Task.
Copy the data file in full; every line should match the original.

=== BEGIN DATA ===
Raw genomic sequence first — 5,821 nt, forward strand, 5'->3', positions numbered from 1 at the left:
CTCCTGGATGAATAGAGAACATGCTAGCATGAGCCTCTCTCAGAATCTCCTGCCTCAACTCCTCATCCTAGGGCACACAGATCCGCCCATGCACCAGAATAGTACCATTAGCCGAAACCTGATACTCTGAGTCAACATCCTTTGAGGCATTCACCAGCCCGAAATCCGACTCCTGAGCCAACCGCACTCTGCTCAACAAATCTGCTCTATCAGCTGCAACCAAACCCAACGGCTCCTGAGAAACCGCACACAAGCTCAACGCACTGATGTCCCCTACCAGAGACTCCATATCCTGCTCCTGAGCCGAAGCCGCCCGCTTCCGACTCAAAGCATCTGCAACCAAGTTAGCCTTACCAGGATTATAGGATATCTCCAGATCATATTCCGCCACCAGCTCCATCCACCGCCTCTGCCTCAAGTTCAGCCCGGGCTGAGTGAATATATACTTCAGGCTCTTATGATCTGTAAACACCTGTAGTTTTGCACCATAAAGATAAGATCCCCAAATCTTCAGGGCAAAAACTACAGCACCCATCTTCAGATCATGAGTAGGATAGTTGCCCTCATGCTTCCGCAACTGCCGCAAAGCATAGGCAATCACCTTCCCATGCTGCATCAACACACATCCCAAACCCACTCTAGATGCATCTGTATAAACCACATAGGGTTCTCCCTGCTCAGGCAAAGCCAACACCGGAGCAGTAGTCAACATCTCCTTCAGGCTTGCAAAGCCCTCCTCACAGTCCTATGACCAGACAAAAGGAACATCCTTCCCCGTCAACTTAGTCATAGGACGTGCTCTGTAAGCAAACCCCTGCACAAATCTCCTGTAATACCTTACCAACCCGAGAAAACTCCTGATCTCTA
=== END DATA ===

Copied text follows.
Raw genomic sequence first — 5,821 nt, forward strand, 5'->3', positions numbered from 1 at the left:
CTCCTGGATGAATAGAGAACATGCTAGCATGAGCCTCTCTCAGAATCTCCTGCCTCAACTCCTCATCCTAGGGCACACAGATCCGCCCATGCACCAGAATAGTACCATTAGCCGAAACCTGATACTCTGAGTCAACATCCTTTGAGGCATTCACCAGCCCGAAATCCGACTCCTGAGCCAACCGCACTCTGCTCAACAAATCTGCTCTATCAGCTGCAACCAAACCCAACGGCTCCTGAGAAACCGCACACAAGCTCAACGCACTGATGTCCCCTACCAGAGACTCCATATCCTGCTCCTGAGCCGAAGCCGCCCGCTTCCGACTCAAAGCATCTGCAACCAAGTTAGCCTTACCAGGATTATAGGATATCTCCAGATCATATTCCGCCACCAGCTCCATCCACCGCCTCTGCCTCAAGTTCAGCCCGGGCTGAGTGAATATATACTTCAGGCTCTTATGATCTGTAAACACCTGTAGTTTTGCACCATAAAGATAAGATCCCCAAATCTTCAGGGCAAAAACTACAGCACCCATCTTCAGATCATGAGTAGGATAGTTGCCCTCATGCTTCCGCAACTGCCGCAAAGCATAGGCAATCACCTTCCCATGCTGCATCAACACACATCCCAAACCCACTCTAGATGCATCTGTATAAACCACATAGGGTTCTCCCTGCTCAGGCAAAGCCAACACCGGAGCAGTAGTCAACATCTCCTTCAGGCTTGCAAAGCCCTCCTCACAGTCCTATGACCAGACAAAAGGAACATCCTTCCCCGTCAACTTAGTCATAGGACGTGCTCTGTAAGCAAACCCCTGCACAAATCTCCTGTAATACCTTACCAACCCGAGAAAACTCCTGATCTCTA